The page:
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  1. #41
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    Sep 2008
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    Corryton, Tennessee, USA
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    581

    Default Re: The Last Beekeeper

    Quote Originally Posted by EastSideBuzz View Post
    I am sensing allot of flowers and jewelry.
    I got the sense that kinda stuff couldn't be afforded, especially with losses like those.

  2. #42
    Join Date
    Jul 2009
    Location
    lake geneva wi
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    459

    Default Re: The Last Beekeeper

    Quote Originally Posted by pcelar View Post
    I was laughing at your comment.
    That was a rhetorical question. CCD not being a laughing matter. Bee health here is more important than almond eating in my estimation.

  3. #43
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    Sep 2008
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    Corryton, Tennessee, USA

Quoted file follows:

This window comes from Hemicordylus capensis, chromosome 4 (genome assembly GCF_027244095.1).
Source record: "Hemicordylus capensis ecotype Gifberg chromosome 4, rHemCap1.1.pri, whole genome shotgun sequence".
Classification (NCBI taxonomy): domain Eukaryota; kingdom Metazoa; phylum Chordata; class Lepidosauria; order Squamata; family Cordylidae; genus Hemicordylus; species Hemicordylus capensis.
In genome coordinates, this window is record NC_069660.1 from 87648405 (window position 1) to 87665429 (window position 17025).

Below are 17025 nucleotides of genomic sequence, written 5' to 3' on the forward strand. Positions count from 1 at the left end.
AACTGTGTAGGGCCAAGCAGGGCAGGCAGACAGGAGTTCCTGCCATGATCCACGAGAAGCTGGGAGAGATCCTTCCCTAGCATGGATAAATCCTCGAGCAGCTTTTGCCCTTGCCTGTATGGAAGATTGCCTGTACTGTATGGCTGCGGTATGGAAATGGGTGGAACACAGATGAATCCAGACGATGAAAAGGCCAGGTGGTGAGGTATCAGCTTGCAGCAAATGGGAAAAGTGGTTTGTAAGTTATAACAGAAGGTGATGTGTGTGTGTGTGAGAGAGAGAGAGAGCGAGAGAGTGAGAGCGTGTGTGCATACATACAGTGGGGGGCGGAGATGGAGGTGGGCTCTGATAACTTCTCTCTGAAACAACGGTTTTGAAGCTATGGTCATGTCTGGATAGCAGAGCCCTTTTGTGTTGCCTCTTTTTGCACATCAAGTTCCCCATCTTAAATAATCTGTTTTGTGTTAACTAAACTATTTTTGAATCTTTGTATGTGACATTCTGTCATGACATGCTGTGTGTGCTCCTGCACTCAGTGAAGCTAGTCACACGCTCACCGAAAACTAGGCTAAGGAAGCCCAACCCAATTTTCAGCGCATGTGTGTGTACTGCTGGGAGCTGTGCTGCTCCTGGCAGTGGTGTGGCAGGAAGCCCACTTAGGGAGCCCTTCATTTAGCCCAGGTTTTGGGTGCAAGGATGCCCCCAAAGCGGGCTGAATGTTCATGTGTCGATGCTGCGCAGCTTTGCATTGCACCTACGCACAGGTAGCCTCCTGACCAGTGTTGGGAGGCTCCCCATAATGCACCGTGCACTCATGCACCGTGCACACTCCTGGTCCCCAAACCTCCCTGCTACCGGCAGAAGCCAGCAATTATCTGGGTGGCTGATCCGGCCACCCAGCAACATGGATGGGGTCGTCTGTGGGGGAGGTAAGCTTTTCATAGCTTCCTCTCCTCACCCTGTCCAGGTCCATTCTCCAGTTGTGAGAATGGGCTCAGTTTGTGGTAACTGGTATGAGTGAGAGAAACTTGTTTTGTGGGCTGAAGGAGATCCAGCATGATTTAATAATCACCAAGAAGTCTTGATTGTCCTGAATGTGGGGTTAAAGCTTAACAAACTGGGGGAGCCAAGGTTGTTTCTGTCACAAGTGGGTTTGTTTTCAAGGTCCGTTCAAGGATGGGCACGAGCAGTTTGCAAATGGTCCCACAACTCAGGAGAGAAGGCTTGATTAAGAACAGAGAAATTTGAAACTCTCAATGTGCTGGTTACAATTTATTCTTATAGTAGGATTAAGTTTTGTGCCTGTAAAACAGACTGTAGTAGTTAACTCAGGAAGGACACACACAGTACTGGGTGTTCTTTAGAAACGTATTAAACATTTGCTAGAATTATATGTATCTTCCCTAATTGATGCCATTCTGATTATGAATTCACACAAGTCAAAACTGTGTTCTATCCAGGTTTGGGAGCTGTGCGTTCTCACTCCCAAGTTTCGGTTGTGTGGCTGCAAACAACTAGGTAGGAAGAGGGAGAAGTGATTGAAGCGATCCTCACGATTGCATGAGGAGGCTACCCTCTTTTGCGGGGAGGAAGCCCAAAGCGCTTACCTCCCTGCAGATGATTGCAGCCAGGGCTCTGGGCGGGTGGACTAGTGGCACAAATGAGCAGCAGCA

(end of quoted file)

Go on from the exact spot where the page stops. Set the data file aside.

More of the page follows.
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    581

    Default Re: The Last Beekeeper

    Quote Originally Posted by JBG View Post
    Bee health here is more important than almond eating in my estimation.
    Why can't we have both bee health and almonds?

  4. #44
    Join Date
    Nov 2004
    Location
    Owen, WI, USA
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    2,561

    Default Re: The Last Beekeeper

    I think blaming CCD on almond orchards is a little like blaming car breakdowns on major highways. Most auto malfunctions happen on highways because the cars just happen to be there: most of the commercial bees happen to go to California. As mentioned before, commercials NOT going to California have reported similar collapses. The reason why you primarily hear about it from commercials (who just happen to go to California) is that it is their livelihood and exponentially more colonies die. When a hobbyist has a high percent crash they blame themselves or starvation or whatever. It is not as financially important to them. When you think about it, losing 5 of 10 colonies or similar is a pretty high loss but I would guess not uncommon. Or 1 out of 1, that is 100%!! But while some might suspect CCD (that is the in vogue bee boogieman right now) they are more likely to blame mites or starvation or any of the other usual suspects.